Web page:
Lake Shetek State Park occupies 1,109 acres (449 ha) on the east shore of Lake Shetek in northeastern Murray County, 4 miles (6.4 km) outside the town of Currie. The park is about 13 miles (21 km) equidistant from both Tracy to the north and Slayton to the southwest, and 33 miles (53 km) southeast of the city of Marshall.
Almost 7 miles (11 km) of shoreline on Lake Shetek lie within the park boundary, though inholdings with private homes comprise some of that distance. The park includes 45-acre (18 ha) Loon Island, which is connected to the mainland by a 1,000-foot (300 m) causeway. Two smaller lakes, two fish rearing ponds, and two marshes are also within the park boundaries.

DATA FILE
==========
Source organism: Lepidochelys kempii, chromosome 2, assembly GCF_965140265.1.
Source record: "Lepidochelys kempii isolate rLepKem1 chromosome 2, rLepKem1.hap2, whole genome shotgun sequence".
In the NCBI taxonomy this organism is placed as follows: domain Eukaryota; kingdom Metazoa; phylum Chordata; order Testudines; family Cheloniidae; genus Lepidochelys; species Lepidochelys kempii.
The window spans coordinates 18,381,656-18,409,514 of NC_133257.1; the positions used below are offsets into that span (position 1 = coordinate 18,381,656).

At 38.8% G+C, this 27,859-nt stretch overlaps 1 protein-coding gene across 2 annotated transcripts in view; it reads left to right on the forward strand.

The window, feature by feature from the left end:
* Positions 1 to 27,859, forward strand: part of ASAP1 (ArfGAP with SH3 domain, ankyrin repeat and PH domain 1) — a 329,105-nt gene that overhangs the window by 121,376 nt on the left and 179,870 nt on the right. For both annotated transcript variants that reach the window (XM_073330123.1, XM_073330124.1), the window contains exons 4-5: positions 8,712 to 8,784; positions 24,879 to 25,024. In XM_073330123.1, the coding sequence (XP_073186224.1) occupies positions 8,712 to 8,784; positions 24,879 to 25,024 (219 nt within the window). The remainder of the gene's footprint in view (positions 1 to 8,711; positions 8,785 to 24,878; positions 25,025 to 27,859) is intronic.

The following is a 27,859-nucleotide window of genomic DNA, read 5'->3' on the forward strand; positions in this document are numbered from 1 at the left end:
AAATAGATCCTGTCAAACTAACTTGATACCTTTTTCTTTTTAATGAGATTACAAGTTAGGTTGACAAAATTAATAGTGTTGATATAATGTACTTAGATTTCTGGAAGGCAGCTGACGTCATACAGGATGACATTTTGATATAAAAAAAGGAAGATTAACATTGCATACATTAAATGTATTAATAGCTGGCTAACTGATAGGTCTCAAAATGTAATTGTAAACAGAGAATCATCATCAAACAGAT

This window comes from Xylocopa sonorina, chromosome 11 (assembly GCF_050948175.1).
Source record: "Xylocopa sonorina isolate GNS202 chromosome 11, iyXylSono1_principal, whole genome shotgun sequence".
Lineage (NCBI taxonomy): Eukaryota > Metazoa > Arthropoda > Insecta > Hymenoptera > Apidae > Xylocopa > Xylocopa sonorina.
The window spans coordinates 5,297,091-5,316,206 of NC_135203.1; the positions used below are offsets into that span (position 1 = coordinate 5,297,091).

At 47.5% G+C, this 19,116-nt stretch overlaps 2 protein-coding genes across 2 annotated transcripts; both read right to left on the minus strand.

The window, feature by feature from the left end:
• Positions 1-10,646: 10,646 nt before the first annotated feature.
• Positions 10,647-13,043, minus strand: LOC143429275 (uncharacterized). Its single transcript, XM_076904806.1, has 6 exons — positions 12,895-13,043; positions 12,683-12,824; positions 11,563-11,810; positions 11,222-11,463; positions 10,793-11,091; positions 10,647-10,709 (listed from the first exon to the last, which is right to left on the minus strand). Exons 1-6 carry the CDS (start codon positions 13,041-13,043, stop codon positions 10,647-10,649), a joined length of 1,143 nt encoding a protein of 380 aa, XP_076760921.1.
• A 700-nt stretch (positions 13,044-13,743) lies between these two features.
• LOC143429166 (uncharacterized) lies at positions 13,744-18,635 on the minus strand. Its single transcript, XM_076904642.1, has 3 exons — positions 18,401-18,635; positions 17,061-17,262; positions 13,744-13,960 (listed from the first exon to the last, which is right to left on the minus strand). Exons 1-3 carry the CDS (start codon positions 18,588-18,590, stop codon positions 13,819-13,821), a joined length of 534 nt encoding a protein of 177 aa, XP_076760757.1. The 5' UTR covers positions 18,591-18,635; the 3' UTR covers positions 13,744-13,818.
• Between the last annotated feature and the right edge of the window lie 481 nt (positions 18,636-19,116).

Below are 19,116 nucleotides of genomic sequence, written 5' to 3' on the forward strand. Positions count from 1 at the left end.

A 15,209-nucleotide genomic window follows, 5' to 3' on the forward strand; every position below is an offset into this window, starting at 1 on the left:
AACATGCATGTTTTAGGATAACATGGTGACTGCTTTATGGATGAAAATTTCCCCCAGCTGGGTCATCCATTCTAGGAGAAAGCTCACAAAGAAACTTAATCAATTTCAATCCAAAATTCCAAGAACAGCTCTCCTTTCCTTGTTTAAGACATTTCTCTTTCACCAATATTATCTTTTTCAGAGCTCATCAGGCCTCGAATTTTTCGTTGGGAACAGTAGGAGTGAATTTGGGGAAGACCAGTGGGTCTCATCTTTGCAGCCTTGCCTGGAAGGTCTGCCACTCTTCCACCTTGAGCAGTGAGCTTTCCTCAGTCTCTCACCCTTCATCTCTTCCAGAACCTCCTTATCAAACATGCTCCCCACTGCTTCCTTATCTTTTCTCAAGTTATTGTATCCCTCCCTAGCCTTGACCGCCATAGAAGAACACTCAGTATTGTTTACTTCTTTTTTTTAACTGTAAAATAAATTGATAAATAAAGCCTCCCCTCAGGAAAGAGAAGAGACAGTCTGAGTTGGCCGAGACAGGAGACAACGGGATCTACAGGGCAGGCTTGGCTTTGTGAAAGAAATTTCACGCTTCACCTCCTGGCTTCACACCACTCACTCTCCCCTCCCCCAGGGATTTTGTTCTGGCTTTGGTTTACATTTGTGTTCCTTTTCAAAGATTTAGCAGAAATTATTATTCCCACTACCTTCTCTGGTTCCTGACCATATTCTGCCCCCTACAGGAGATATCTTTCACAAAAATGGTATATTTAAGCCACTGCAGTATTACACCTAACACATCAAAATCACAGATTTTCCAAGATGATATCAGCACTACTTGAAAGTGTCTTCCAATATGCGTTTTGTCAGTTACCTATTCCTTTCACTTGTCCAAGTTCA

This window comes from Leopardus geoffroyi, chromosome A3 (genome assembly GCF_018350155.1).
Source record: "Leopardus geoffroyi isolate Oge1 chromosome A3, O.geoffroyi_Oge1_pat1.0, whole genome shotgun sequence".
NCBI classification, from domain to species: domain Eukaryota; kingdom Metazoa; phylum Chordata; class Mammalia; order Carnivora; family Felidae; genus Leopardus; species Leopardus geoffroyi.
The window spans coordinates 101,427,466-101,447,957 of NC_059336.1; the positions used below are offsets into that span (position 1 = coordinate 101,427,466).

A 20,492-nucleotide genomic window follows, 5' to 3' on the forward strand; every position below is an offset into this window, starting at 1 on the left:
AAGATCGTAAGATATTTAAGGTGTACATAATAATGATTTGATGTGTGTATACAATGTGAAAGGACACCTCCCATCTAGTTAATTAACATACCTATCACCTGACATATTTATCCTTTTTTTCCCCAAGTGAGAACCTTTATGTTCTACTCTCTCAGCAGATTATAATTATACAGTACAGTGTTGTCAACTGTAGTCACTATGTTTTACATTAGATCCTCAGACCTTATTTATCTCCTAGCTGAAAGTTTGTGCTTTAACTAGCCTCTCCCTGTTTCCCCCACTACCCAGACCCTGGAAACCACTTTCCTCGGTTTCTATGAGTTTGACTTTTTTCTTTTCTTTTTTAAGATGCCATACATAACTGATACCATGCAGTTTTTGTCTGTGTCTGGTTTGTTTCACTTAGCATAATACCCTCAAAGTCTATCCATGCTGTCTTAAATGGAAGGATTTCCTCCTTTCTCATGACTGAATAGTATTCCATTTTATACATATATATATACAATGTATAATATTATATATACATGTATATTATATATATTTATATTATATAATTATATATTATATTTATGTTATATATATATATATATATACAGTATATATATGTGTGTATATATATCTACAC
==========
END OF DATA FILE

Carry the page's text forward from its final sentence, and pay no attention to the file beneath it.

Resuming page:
The park lies on the Coteau des Prairies, a plateau at the juncture of Minnesota, South Dakota, and Iowa. Southwest of the drainage basin of the Des Moines River there are no natural lakes for some distance. For this reason the state park attracts many visitors from neighboring parts of Iowa and South Dakota.
Lake Shetek and the surrounding landscape of wetlands and rolling hills are the result of glaciation. The lake and park lie on the Altamont Moraine, a terminal moraine marking the farthest extent of an ice lobe during the Wisconsin glaciation. This most-recent glaciation deposited a very thick blanket of till over the area. A well just outside the park was drilled through 375 feet (114 m) of till without reaching bedrock.